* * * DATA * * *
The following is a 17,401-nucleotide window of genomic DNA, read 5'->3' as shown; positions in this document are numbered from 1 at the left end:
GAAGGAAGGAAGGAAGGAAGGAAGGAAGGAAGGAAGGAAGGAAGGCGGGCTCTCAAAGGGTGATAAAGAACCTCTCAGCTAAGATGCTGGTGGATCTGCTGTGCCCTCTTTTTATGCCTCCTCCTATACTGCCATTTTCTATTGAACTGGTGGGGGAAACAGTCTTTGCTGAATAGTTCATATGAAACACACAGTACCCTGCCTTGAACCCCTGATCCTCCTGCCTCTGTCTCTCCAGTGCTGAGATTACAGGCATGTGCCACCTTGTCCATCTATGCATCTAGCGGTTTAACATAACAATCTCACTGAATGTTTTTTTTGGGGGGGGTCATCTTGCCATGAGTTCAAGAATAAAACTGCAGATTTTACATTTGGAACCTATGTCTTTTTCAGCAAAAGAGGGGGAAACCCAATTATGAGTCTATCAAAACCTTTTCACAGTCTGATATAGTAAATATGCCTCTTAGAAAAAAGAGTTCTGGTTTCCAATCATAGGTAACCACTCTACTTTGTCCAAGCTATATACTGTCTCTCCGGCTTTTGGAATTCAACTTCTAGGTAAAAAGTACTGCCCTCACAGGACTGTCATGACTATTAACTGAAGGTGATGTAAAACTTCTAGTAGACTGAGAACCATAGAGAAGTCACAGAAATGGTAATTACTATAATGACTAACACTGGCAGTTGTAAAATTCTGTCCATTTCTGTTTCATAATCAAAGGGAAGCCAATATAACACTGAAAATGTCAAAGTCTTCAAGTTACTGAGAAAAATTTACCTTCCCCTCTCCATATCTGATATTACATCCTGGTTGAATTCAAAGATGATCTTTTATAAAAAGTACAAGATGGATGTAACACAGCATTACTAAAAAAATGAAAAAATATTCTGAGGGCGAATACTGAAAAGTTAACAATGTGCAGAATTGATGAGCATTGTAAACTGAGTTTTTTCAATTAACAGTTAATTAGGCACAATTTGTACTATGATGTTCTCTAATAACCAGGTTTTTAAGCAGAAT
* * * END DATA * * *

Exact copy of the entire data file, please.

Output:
The following is a 17,401-nucleotide window of genomic DNA, read 5'->3' as shown; positions in this document are numbered from 1 at the left end:
GAAGGAAGGAAGGAAGGAAGGAAGGAAGGAAGGAAGGAAGGAAGGCGGGCTCTCAAAGGGTGATAAAGAACCTCTCAGCTAAGATGCTGGTGGATCTGCTGTGCCCTCTTTTTATGCCTCCTCCTATACTGCCATTTTCTATTGAACTGGTGGGGGAAACAGTCTTTGCTGAATAGTTCATATGAAACACACAGTACCCTGCCTTGAACCCCTGATCCTCCTGCCTCTGTCTCTCCAGTGCTGAGATTACAGGCATGTGCCACCTTGTCCATCTATGCATCTAGCGGTTTAACATAACAATCTCACTGAATGTTTTTTTTGGGGGGGGTCATCTTGCCATGAGTTCAAGAATAAAACTGCAGATTTTACATTTGGAACCTATGTCTTTTTCAGCAAAAGAGGGGGAAACCCAATTATGAGTCTATCAAAACCTTTTCACAGTCTGATATAGTAAATATGCCTCTTAGAAAAAAGAGTTCTGGTTTCCAATCATAGGTAACCACTCTACTTTGTCCAAGCTATATACTGTCTCTCCGGCTTTTGGAATTCAACTTCTAGGTAAAAAGTACTGCCCTCACAGGACTGTCATGACTATTAACTGAAGGTGATGTAAAACTTCTAGTAGACTGAGAACCATAGAGAAGTCACAGAAATGGTAATTACTATAATGACTAACACTGGCAGTTGTAAAATTCTGTCCATTTCTGTTTCATAATCAAAGGGAAGCCAATATAACACTGAAAATGTCAAAGTCTTCAAGTTACTGAGAAAAATTTACCTTCCCCTCTCCATATCTGATATTACATCCTGGTTGAATTCAAAGATGATCTTTTATAAAAAGTACAAGATGGATGTAACACAGCATTACTAAAAAAATGAAAAAATATTCTGAGGGCGAATACTGAAAAGTTAACAATGTGCAGAATTGATGAGCATTGTAAACTGAGTTTTTTCAATTAACAGTTAATTAGGCACAATTTGTACTATGATGTTCTCTAATAACCAGGTTTTTAAGCAGAAT